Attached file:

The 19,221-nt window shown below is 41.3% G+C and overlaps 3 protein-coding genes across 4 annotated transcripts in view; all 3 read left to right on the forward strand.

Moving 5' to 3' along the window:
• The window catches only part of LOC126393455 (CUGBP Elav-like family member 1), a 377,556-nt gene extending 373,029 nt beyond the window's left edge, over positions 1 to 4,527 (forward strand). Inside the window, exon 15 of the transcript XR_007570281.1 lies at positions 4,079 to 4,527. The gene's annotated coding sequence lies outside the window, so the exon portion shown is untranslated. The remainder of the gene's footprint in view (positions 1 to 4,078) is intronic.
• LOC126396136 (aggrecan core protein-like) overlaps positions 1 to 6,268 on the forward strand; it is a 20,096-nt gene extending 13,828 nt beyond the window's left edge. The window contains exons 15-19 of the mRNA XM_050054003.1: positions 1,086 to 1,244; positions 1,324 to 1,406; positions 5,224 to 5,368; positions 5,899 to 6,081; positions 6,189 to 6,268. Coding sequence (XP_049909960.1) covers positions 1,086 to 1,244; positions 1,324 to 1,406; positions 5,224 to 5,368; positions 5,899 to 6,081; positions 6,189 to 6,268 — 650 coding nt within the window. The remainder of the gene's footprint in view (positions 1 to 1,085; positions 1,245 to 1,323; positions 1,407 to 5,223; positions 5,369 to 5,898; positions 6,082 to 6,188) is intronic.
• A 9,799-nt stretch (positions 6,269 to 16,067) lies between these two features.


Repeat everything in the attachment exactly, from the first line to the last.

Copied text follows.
The 19,221-nt window shown below is 41.3% G+C and overlaps 3 protein-coding genes across 4 annotated transcripts in view; all 3 read left to right on the forward strand.

Moving 5' to 3' along the window:
• The window catches only part of LOC126393455 (CUGBP Elav-like family member 1), a 377,556-nt gene extending 373,029 nt beyond the window's left edge, over positions 1 to 4,527 (forward strand). Inside the window, exon 15 of the transcript XR_007570281.1 lies at positions 4,079 to 4,527. The gene's annotated coding sequence lies outside the window, so the exon portion shown is untranslated. The remainder of the gene's footprint in view (positions 1 to 4,078) is intronic.
• LOC126396136 (aggrecan core protein-like) overlaps positions 1 to 6,268 on the forward strand; it is a 20,096-nt gene extending 13,828 nt beyond the window's left edge. The window contains exons 15-19 of the mRNA XM_050054003.1: positions 1,086 to 1,244; positions 1,324 to 1,406; positions 5,224 to 5,368; positions 5,899 to 6,081; positions 6,189 to 6,268. Coding sequence (XP_049909960.1) covers positions 1,086 to 1,244; positions 1,324 to 1,406; positions 5,224 to 5,368; positions 5,899 to 6,081; positions 6,189 to 6,268 — 650 coding nt within the window. The remainder of the gene's footprint in view (positions 1 to 1,085; positions 1,245 to 1,323; positions 1,407 to 5,223; positions 5,369 to 5,898; positions 6,082 to 6,188) is intronic.
• A 9,799-nt stretch (positions 6,269 to 16,067) lies between these two features.